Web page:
State’s Regulatory Office Plays Key Role
The state Office of Conservation operates within the Department of Natural Resources (DNR), maintaining jurisdiction over activities of the oil and gas industry, including drilling and the production of wells and the disposal of exploration and production waste. In 1986, the Office of Conservation enacted Statewide Order No. 29-B, which provides for standards in oilfield site and pit closures. These rules, while stringent, are based on sound science. I, too, recall Commissioner Welsh testifying before the legislative Natural Resource committees that Louisiana’s 29-B rule had been reviewed and extensively used by other states across the country prior to their adopting similar oilfield cleanup regulations.
The DNR, Attorney General’s Office and the state Department of Environmental Quality will all have a role in Act 312. DNR’s main function will be to investigate and determine a plan for remediation based on appropriate standards for cleaning up polluted sites, addressing claims of damages to ground water, soils, sediments and surface water.
In accordance with the new law, 10 measures will be taken by the appropriate entities:
Should a landowner choose to file suit seeking a claim for environmental damages, he retains the right to do so in the court of appropriate jurisdiction. For those suits that are already filed, the process in the court continues, except that the plaintiff must provide the state with notice of the suit.
For those suits to be filed subsequent to the signing of Act 312 (June 8, 2006), there is a requirement that DNR/Office of Conservation and the Attorney General be given timely notice of any such suit so that the interest of the public can be represented and protected from that day.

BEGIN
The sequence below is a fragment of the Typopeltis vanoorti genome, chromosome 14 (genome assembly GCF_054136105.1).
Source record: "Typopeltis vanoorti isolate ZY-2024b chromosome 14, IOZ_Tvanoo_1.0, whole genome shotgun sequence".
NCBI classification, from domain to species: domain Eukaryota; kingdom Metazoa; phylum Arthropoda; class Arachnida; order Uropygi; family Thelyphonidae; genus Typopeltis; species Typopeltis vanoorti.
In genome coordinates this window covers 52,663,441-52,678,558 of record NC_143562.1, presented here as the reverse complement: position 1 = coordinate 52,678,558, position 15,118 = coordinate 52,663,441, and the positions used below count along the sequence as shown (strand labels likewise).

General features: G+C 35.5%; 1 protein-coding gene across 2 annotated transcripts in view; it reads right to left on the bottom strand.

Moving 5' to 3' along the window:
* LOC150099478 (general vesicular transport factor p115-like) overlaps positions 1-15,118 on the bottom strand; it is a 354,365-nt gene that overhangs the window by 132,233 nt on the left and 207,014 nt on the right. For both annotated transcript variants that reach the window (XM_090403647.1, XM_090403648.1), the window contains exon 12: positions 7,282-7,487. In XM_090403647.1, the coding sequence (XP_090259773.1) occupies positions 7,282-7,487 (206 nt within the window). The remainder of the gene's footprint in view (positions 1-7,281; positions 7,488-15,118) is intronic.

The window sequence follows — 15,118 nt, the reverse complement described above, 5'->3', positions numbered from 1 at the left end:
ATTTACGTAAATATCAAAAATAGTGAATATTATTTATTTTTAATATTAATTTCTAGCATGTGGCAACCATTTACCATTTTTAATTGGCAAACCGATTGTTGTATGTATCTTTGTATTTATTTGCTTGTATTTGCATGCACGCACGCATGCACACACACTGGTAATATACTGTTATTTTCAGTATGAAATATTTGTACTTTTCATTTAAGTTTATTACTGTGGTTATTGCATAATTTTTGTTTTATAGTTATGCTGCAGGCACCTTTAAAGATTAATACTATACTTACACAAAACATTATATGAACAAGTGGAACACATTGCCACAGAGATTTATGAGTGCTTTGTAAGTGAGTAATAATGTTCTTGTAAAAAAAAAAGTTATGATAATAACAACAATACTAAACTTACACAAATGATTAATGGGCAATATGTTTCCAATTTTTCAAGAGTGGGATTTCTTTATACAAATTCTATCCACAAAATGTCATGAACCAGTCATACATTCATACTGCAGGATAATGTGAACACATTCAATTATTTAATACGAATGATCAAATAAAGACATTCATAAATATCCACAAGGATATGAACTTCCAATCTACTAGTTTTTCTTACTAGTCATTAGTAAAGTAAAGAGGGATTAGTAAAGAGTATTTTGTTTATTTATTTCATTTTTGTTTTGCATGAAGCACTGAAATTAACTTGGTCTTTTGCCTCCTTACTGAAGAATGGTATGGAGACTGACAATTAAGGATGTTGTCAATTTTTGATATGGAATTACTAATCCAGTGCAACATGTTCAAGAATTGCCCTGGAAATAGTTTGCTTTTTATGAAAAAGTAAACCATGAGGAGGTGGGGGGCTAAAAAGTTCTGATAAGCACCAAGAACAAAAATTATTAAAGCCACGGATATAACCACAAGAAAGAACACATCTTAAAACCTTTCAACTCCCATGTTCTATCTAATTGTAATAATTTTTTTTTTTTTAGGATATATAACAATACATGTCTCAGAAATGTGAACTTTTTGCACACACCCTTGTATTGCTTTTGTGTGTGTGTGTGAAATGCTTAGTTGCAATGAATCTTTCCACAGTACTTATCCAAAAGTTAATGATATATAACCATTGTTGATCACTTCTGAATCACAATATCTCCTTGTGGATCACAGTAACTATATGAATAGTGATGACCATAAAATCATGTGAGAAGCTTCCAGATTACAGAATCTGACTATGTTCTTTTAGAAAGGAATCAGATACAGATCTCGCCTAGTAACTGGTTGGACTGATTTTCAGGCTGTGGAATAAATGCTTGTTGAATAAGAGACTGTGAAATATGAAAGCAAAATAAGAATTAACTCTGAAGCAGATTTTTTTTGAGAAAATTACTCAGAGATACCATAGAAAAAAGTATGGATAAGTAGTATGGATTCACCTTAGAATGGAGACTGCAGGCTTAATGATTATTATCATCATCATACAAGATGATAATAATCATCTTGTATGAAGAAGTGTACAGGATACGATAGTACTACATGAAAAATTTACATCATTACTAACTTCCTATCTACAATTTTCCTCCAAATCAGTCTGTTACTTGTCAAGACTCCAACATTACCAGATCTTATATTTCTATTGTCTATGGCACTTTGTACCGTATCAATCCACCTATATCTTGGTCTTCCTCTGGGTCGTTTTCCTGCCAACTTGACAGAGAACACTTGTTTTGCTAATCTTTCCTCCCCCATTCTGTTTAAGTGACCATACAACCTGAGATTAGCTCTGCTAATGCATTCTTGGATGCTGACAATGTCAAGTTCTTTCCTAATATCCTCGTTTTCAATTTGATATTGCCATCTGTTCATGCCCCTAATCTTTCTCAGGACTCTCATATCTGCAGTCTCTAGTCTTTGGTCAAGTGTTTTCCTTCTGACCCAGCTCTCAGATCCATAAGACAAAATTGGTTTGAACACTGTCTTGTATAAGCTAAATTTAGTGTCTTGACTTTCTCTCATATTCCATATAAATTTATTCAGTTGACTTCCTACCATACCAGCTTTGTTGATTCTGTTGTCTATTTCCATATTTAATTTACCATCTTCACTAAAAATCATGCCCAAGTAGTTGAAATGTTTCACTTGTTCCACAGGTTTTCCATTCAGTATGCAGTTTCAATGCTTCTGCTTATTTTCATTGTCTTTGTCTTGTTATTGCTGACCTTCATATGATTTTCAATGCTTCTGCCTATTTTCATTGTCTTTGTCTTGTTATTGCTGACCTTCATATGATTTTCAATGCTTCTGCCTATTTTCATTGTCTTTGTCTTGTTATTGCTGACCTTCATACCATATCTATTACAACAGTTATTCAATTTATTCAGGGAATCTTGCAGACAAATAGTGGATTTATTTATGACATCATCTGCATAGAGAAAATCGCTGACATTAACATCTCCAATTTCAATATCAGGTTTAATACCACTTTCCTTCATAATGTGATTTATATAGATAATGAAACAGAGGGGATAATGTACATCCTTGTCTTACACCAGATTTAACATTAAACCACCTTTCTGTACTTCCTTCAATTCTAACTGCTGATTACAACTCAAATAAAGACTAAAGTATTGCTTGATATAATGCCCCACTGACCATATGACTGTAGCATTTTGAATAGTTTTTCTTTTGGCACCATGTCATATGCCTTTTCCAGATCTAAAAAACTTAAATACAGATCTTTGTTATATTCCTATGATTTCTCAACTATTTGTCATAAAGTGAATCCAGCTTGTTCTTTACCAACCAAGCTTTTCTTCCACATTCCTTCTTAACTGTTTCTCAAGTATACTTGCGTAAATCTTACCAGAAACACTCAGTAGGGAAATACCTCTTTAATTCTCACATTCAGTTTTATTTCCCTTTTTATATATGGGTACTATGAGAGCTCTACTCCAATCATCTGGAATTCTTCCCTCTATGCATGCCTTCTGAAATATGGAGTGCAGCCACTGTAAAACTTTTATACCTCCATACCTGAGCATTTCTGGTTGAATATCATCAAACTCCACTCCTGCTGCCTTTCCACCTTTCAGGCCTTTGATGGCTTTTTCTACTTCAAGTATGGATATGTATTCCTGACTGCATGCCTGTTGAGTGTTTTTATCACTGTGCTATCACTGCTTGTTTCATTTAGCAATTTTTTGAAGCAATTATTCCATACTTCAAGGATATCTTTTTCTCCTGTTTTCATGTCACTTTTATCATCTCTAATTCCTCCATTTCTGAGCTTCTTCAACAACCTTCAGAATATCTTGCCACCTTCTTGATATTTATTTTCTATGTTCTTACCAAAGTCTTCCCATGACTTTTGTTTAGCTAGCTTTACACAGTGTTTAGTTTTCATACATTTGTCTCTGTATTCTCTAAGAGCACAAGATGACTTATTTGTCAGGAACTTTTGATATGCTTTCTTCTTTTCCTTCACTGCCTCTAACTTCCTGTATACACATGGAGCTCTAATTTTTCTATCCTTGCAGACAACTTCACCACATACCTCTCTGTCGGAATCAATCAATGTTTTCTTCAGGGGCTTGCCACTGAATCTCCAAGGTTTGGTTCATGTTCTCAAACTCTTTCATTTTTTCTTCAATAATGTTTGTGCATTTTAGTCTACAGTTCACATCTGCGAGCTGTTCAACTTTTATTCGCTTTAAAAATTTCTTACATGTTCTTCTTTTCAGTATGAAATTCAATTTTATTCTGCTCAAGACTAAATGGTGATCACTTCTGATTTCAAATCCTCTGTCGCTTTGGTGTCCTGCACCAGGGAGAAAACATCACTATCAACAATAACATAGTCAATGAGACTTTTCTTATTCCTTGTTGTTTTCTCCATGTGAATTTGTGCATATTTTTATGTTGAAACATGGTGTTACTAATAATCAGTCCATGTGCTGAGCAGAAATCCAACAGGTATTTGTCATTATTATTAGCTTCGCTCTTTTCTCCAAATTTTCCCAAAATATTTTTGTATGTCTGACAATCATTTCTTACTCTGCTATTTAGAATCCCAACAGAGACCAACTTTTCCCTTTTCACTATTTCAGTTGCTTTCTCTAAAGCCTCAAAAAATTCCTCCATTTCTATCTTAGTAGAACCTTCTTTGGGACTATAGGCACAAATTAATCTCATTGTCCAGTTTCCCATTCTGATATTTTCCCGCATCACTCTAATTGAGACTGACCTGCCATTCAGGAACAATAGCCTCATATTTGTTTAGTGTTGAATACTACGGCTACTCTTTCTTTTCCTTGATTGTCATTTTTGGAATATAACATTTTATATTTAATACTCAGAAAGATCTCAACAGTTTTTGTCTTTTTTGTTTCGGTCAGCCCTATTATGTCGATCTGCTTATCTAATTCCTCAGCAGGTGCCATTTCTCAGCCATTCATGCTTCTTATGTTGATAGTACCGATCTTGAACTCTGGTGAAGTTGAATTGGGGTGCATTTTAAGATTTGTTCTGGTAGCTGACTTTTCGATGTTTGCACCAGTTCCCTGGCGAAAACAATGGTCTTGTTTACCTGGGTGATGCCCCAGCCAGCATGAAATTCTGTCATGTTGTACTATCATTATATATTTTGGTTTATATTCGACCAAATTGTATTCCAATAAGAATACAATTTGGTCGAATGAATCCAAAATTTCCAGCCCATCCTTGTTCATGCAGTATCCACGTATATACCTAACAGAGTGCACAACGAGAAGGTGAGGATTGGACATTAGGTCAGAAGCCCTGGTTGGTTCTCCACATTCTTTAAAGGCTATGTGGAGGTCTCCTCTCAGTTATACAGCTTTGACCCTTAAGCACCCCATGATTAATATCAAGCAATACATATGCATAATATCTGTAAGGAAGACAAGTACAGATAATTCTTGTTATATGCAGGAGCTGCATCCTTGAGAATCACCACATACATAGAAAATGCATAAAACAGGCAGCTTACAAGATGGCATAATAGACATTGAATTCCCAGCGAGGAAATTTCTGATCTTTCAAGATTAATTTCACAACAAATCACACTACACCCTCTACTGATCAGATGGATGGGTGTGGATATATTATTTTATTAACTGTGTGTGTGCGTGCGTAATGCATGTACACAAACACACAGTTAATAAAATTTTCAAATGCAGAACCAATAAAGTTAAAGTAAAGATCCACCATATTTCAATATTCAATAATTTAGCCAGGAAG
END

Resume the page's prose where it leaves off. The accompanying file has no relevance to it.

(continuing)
The trial court will then perform its traditional duty of deciding the facts and apply the law to determine if environmental damages exist and, if they do, who the responsible parties are. Nothing contained in Act 312 allows the Office of Conservation to decide liability or to name the responsible parties.
The responsible parties will be required to submit a plan of remediation to the Office of Conservation for review. The plaintiff will also have the right to submit his suggested plan of remediation. After a public hearing, the Office of Conservation will be allowed to investigate and ultimately decide on a plan of remediation, picking and choosing from any of the applicable and appropriate standards for cleanup that have been approved by any state agency. This allows the agency with the most experience dealing with exploration and production waste to be fully accountable for a solution. By definition, the plan for remediation must include the estimated cost of said remediation.